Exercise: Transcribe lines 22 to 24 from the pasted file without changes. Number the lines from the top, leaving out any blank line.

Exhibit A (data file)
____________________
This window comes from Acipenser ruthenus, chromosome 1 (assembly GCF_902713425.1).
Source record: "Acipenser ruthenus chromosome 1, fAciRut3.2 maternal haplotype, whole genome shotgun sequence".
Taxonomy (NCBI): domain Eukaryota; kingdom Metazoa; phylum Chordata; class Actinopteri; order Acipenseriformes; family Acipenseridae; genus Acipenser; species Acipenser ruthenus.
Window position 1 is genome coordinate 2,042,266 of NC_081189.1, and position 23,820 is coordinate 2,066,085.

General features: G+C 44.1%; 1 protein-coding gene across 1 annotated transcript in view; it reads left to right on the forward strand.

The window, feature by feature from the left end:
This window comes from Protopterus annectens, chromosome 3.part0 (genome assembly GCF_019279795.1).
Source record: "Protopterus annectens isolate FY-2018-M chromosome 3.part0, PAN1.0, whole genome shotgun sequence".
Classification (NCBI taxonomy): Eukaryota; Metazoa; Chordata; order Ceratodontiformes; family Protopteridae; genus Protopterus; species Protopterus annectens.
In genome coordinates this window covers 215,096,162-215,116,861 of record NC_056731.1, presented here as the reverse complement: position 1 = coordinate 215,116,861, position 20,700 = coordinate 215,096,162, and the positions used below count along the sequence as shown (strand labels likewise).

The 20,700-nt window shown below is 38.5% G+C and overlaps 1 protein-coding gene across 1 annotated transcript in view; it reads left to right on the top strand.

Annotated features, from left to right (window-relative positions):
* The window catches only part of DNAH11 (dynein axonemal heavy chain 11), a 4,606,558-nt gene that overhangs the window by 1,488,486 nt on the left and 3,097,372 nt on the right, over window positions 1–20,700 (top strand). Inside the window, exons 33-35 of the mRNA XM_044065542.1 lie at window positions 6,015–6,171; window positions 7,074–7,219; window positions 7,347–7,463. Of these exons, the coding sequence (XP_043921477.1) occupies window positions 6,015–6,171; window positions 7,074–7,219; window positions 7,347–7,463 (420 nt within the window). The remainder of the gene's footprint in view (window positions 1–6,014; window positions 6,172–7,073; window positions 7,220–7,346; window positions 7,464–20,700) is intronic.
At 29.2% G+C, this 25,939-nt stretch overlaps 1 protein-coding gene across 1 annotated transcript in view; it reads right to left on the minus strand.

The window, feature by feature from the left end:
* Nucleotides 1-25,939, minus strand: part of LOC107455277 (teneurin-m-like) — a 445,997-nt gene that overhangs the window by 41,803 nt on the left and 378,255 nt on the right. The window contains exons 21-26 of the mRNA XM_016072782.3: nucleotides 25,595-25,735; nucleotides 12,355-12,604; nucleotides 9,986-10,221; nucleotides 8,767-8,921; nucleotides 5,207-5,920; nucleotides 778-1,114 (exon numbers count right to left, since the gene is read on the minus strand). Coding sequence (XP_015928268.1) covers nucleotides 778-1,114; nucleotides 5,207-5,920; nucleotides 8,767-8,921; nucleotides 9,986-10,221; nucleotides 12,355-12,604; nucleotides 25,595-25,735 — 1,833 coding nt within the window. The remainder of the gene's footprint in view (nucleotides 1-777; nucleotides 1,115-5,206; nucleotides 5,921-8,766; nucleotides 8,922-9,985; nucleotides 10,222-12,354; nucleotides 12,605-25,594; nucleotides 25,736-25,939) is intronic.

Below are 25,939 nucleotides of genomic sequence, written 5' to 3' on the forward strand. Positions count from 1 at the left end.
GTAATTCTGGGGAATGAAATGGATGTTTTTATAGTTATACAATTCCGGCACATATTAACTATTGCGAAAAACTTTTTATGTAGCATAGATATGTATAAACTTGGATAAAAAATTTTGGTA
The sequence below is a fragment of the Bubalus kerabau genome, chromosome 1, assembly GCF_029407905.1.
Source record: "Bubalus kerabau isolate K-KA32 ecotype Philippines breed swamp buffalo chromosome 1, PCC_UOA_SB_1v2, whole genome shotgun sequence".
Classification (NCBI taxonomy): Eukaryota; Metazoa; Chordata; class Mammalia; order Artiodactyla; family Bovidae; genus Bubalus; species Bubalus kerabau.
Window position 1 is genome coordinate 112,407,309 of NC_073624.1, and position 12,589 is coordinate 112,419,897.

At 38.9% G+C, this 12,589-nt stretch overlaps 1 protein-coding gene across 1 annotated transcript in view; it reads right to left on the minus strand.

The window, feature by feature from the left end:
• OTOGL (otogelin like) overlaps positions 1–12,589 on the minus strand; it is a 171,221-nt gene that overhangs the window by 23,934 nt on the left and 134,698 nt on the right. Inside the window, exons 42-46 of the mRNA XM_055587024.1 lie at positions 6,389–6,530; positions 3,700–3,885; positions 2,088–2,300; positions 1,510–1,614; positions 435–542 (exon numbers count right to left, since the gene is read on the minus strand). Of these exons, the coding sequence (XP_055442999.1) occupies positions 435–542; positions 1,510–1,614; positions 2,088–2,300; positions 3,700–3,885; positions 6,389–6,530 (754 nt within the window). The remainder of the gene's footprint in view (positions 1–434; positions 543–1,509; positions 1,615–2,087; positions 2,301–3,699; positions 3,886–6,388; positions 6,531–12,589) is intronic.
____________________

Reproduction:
Window position 1 is genome coordinate 112,407,309 of NC_073624.1, and position 12,589 is coordinate 112,419,897.

At 38.9% G+C, this 12,589-nt stretch overlaps 1 protein-coding gene across 1 annotated transcript in view; it reads right to left on the minus strand.

The window, feature by feature from the left end: